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Tuesday, January 23, 2018

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Ethical Fundraising is Easier
Karen Eber Davis

October, 2013

It's amazing how often we're asked if we take a percentage of funds raised, and how astonished prospective clients are when we say no, that happens to be unethical. Until that moment, they equated fundraising with sales, where the seller seeks to maximize profit. Ethical fundraising is multi-faceted. It seeks to engage donors in long-term relationships that benefit both the donor and the organization. It is not focused on the bottom line. It is transparent and honest. It does not look at donors as low hanging fruit. It is respectful.

The Association of Fundraising Professionals (AFP) has a Code of Ethical Principles and Standards that all members annually sign. It has 25 ethical standards that members must meet. We are members, and we urge everyone in development to join. A commitment to ethics goes beyond development staff. In a culture of engagement and philanthropy, the CEO, board members, staff, and volunteers all learn about ethical fundraising and how to engage donors.

So what does ethical fundraising look like?
* You look at potential donors as givers rather than a source of dollars. You focus on the person and the relationship to your mission.
* You make a personal gift before you ask others.
* You have excellent policies on privacy and confidentiality. You communicate them widely to staff, volunteers, and donors. You have regular training for anyone with access to personal information to prevent breaches of privacy.
* You pay fundraisers a salary based on their qualifications and experience. You do not pay a percentage of funds raised since this might lead to staff work for their own best interest rather than that of the donor or organization.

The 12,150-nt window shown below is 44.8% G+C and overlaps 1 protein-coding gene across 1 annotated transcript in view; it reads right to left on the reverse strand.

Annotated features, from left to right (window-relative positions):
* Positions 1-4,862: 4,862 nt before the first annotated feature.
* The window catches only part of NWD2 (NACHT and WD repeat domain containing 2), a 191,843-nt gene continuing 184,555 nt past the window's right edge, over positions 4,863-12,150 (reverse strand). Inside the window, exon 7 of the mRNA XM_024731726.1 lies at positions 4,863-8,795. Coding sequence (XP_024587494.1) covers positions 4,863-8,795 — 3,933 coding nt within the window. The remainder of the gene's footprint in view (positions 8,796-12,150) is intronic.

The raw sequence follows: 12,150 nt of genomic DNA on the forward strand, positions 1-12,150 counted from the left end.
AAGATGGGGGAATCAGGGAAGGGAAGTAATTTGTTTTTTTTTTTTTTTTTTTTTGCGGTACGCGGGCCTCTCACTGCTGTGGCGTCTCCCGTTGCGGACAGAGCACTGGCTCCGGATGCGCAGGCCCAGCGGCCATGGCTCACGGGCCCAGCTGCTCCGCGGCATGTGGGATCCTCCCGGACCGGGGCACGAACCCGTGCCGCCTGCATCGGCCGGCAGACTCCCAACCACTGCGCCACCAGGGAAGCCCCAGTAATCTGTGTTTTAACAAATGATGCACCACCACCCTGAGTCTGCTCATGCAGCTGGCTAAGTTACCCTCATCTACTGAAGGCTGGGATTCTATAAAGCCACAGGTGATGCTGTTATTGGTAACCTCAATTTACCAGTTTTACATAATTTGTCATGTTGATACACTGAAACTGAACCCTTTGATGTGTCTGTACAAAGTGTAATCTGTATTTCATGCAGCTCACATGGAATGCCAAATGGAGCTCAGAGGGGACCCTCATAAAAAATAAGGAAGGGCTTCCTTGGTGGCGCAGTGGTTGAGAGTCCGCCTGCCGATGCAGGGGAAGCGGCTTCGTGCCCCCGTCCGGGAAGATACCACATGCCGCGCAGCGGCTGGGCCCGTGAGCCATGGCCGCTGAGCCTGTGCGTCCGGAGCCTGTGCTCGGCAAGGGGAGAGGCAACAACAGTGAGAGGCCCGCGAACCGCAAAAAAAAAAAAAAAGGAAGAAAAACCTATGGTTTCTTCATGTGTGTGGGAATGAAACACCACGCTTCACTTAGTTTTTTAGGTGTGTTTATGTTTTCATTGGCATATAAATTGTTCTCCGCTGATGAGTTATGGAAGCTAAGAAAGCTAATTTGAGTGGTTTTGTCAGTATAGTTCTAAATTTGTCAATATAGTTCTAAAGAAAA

* Your development staff (in fact, all your staff and volunteers) maintain a professional relationship with donors, and do not accept more than token gifts from donors (e.g. a meal).
* You do exactly what you agree to do with donors' gifts. If the original purpose of the gift is no longer relevant, you return to the donor or their designate to change its use. If they disagree, you prepare to return the gift.
* Your board members, staff, and volunteers disclose conflicts of interest. A conflict is not necessarily bad. By being open decisions can be made with all the information.
* You give accurate information about the tax implications of donations and planned gifts. You advise donors to seek their own financial advisor's advice.
* You have a clear policy on gift acceptance that is understood by board, staff, and volunteers. It is available on your website. You don't accept gifts that would have a negative impact on your mission and image.
* You are honest and transparent about why you solicit funds and how it relates to your mission. All communications about fundraising are accurate and clear.

If you live and breathe ethical fundraising, your donors will thank you. And, you can turn around and thank them.

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